The near disaster prompted a life turnaround, he wrote, that at least so far was a success:

"Needless to say this scared us beyond straight. Going from expecting 10+ years in prison to miraculously being free was incredible. Somehow I straightened my life up and actually graduated with honors from a Top 500 school....I received a full ride Army ROTC scholarship to a prestigious military school to study Russian and International Affairs and eventually receive a commission as an officer. [My friend and I]  both have no idea how or why we were given another chance, but we definitely aren’t going to fuck it up. I know there are stories on here about suicide and other heavy subjects, but this is the most honest I’ve ever been in my life, and it feels amazing. Sorry for making it so long!”

So trusting was the author that he later posted a photo of a scholarship he received from Army Reserve Officer Training Corps to Reddit’s military forum. It included his name, and some Reddit users connected the scholarship, the school, the name and the earlier confession.

And alerted the school.

Now he may be kicked out, and perhaps prosecuted. When he asked on the forum why anyone would do this to him, one Reddit member, perhaps the same one who revealed his secret, wrote…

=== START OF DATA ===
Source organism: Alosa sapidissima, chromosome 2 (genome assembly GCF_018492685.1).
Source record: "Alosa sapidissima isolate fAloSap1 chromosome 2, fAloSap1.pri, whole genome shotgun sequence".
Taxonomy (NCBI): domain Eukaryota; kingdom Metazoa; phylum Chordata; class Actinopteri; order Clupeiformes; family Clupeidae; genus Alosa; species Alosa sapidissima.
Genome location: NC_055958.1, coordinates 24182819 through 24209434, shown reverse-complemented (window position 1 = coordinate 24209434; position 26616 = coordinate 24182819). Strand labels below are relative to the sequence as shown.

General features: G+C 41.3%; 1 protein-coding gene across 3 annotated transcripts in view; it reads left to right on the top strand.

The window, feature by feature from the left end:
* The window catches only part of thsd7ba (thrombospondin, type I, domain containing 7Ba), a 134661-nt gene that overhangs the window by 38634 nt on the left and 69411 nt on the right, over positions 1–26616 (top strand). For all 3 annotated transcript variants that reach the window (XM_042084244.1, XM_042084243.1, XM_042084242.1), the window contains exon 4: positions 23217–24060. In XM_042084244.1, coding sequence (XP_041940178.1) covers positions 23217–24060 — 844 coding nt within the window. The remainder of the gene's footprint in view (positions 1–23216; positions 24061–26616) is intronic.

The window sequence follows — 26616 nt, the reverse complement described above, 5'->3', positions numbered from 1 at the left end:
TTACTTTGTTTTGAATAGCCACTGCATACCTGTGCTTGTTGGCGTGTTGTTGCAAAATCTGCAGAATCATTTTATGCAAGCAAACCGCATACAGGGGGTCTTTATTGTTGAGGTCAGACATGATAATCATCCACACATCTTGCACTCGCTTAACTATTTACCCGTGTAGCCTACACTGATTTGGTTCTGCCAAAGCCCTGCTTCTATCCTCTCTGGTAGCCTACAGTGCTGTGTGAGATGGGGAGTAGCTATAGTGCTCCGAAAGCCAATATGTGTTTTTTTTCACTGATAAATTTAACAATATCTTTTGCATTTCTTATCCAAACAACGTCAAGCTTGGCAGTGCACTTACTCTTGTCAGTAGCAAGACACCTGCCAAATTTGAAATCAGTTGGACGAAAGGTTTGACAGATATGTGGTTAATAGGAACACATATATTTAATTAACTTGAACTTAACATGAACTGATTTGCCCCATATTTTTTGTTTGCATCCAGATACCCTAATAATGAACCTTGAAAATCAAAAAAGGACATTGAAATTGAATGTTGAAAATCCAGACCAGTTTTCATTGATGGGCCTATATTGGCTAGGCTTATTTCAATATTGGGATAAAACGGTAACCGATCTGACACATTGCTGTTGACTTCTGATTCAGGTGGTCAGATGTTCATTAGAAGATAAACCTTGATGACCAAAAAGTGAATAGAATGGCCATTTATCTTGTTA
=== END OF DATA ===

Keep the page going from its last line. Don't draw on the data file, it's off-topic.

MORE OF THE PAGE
“You ruined a couple of girls’ childhoods. You make it sound like your a good person now and that you have turned over a new leaf but you never once indicated that you felt any remorse for these people you destroyed. I think you far exaggerate to us and yourself how good of a person you are, and how deserving you are of forgiveness.”

Another wrote:

“He considers drugging and raping 3 14 year olds in the back of his pick up “minor”, he has no remorse for the lives he’s hurt, only that he was caught. He is deserving of no forgiveness until he can show that he actually feels remorse.”

Your Ethics Alarms Ethics Quiz Question is this...

Was reporting him to his school based on his post ethical, or unethical? Continue reading

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The Steubenville Ethics Train Wreck: So Far, So Bad